. The animated special was an instant hit—as was its best-selling soundtrack. In June 1966, they followed with Charlie Brown’s All-Stars!, while It’s The Great Pumpkin, Charlie Brown
was slated for October.
The score for the Halloween special was recorded just weeks ahead of its airdate at Desilu’s Gower Street Studio in Hollywood. The pianist was accompanied by his trio sidemen—bassist Monty Budwig
and drummer Colin Bailey
—with additional instrumentation by Emmanuel “Mannie” Klein on trumpet, John Gray on guitar, and Ronald Lang on woodwinds. The musicians were also joined by seasoned composer, arranger, and conductor John Scott Trotter—best known for a three-decade run as Bing Crosby’s music director—who oversaw the entire scoring process.
In addition to bringing a bolder, orchestral sound to Guaraldi’s scores, Trotter also “brought order to chaos,” as Derrick Bang explains. “With no scoring experience, Guaraldi had laid down many of his cues for the first two PEANUTS specials the way he would record in a studio: as extended takes that often were too long for the on-screen action they accompanied. As a result, much of the music in those first two shows tended to fade out or ‘trail off,’ as a scene concluded.”
Trotter—who also contributed two original compositions to the soundtrack, “Snoopy and the Leaf” and “Breathless”—helped Guaraldi shape his work into short cues with clearly defined endings. That process can be heard in the new album’s alternate takes, including multiple versions of the iconic PEANUTS theme, “Linus and Lucy,” as well as the reflective “The Great Pumpkin Waltz” and the ghoulish “Graveyard Theme.” These original reels also offer fans a new opportunity to hear many of these instrumental tracks without sound effects, including “Frieda (With the Naturally Curly Hair)” and “Breathless.” Additionally, several cues are available—for the very first time—in their entirety (including “The Red Baron,” “Roses of Picardy,” and “Charlie Brown Theme,” among them.)
Offering a more candid, behind-the-scenes moment is the final bonus track, “Charlie Brown Theme (Alternate Reprise Take 2),” which finds Guaraldi abruptly halting the session and interjecting: “It’s not my key, John; I wrote it in another key!” Bang muses, “This unexpected burst of ‘reality’ gives us a tantalizing sense of being in the studio with Guaraldi, Trotter, and the other musicians: an excellent—and oddly touching—way to wrap up this chunk of musical gold from the Mendelson vaults.”It’s the Great Pumpkin, Charlie Brown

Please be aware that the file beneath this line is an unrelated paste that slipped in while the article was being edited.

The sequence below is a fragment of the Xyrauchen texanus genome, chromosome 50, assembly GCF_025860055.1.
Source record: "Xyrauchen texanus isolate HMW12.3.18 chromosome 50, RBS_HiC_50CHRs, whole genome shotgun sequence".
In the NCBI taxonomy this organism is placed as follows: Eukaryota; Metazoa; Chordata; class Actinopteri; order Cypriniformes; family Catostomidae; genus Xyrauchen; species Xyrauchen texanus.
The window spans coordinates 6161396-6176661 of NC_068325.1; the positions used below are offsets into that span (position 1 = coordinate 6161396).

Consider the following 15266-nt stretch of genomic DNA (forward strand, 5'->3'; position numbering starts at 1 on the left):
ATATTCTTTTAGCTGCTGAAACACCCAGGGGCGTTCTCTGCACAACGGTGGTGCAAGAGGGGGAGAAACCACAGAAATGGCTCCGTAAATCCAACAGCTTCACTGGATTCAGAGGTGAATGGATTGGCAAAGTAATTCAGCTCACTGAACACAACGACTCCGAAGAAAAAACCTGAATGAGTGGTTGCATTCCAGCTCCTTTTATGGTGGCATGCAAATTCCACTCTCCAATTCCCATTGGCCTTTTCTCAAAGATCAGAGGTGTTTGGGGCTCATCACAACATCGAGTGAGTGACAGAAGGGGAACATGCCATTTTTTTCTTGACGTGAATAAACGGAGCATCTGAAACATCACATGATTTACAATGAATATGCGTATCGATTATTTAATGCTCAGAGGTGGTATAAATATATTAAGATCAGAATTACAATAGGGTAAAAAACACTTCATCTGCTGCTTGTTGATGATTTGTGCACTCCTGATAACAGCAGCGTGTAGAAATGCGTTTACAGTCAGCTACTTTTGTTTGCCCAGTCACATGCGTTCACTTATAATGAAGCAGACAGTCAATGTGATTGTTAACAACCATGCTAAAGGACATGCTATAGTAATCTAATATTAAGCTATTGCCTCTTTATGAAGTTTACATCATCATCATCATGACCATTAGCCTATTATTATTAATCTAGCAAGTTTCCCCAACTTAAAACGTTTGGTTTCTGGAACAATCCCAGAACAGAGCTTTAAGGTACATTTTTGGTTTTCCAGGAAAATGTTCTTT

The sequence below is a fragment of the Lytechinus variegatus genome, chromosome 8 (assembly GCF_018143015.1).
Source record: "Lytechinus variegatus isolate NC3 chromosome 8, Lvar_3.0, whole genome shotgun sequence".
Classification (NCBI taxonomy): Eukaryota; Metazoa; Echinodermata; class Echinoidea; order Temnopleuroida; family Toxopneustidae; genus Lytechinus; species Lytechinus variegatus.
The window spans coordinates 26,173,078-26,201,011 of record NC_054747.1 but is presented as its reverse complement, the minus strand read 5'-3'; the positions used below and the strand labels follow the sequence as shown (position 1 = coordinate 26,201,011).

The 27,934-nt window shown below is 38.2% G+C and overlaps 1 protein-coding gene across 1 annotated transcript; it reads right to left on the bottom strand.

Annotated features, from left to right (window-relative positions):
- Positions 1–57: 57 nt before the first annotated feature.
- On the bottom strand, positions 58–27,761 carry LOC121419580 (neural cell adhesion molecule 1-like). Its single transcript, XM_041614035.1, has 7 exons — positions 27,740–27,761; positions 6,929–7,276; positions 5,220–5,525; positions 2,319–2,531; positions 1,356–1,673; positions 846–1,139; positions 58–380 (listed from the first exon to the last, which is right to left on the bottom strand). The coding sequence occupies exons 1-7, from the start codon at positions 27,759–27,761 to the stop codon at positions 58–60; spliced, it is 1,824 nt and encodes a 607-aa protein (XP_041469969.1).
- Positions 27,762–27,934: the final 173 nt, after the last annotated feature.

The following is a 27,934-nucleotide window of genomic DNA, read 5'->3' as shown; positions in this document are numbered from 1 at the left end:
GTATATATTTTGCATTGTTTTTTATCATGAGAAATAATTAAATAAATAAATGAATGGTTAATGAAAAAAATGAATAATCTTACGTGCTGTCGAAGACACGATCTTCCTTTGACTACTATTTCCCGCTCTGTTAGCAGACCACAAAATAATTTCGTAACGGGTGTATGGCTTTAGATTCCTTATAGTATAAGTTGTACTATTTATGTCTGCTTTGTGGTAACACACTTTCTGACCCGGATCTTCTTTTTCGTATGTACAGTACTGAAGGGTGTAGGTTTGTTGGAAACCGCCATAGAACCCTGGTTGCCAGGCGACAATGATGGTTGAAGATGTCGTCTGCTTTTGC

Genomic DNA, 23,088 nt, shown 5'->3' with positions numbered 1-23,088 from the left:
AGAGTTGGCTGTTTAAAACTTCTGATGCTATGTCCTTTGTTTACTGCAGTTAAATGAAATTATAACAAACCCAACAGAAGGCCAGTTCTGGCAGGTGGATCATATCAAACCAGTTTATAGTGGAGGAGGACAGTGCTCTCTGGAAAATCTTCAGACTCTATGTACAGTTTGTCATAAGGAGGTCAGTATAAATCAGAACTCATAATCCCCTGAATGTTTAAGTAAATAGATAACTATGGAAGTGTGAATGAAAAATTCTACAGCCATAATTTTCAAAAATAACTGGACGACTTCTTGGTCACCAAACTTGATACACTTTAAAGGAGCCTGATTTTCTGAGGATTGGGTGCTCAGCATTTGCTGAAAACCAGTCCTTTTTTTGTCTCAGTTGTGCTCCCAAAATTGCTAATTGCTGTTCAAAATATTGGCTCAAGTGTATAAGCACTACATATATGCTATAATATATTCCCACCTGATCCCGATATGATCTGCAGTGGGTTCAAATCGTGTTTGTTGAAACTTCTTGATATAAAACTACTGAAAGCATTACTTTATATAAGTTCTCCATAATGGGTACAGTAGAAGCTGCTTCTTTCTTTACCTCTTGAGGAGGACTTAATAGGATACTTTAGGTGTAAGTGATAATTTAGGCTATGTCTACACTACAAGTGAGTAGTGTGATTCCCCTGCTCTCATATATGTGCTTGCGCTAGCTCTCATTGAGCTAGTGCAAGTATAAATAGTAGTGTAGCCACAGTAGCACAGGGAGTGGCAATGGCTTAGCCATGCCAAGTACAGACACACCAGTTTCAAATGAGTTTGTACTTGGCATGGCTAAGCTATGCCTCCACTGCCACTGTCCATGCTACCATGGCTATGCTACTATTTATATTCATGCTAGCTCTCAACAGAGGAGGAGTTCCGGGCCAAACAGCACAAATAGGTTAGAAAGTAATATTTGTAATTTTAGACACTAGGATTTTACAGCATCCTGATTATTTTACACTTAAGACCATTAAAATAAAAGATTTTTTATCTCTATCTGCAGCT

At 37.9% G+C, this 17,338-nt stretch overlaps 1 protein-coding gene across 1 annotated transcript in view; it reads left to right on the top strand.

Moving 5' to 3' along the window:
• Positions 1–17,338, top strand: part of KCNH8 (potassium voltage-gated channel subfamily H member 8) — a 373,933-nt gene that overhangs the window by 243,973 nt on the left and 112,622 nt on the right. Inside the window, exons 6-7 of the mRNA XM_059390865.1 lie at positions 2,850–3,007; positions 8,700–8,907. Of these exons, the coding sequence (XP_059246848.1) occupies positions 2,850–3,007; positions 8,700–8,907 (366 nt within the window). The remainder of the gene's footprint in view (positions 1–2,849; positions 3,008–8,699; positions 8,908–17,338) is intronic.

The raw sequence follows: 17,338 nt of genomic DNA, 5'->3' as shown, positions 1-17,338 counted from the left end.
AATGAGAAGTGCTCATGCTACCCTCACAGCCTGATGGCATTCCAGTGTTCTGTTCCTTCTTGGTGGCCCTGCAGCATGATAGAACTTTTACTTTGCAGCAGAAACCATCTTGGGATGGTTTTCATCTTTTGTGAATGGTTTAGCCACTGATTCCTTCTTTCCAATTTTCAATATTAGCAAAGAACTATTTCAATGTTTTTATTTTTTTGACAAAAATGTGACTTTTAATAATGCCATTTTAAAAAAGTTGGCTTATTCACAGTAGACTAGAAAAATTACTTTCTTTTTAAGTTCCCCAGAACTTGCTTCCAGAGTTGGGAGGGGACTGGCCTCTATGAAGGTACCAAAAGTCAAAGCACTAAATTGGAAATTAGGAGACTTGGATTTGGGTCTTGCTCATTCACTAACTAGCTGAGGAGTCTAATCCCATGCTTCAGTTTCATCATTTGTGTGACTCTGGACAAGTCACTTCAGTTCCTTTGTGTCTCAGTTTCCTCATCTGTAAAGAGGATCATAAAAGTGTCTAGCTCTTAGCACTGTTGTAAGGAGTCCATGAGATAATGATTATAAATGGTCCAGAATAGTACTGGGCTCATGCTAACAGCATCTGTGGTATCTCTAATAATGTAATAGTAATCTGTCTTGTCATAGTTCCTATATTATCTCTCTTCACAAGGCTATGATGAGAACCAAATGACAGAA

premiered on October 27, 1966, and featured Charlie Brown, Snoopy, Sally, Schroeder, Lucy, and Linus, who is determined to seek out the mysterious “Great Pumpkin.” The half-hour special proved the popularity of the growing franchise, capturing an astounding 49 percent of the audience share (making it an even bigger success than the debut broadcast of A Charlie Brown Christmas
). It’s The Great Pumpkin, Charlie Brown
earned a well-deserved Emmy nod the following year and is now available all-year round to stream on Apple TV+.
Unlike its yuletide predecessor, however, the soundtrack to It’s The Great Pumpkin, Charlie Brown
wasn’t initially made available. While select tracks were added to compilations over the decades, a comprehensive collection of music from It’s The Great Pumpkin, Charlie Brown
wasn’t released until 2018. But because of the lack of original reels, many of the cues still contained overdubbed sound effects or were edited down.
In his notes for the original release, Lee Mendelson declared the score to be “the quintessential Vince Guaraldi for our PEANUTS specials.” Now, with the discovery of these long-lost tapes (found in boxes labeled “Big Pumpkin Charlie Brown”) fans can enjoy these classic cues in their full glory. “We know [our father] would be thrilled that we finally found this ‘Great Pumpkin,’” add Mendelson’s children. “If only we had known that we should have been looking for a ‘Big Pumpkin’ all along.”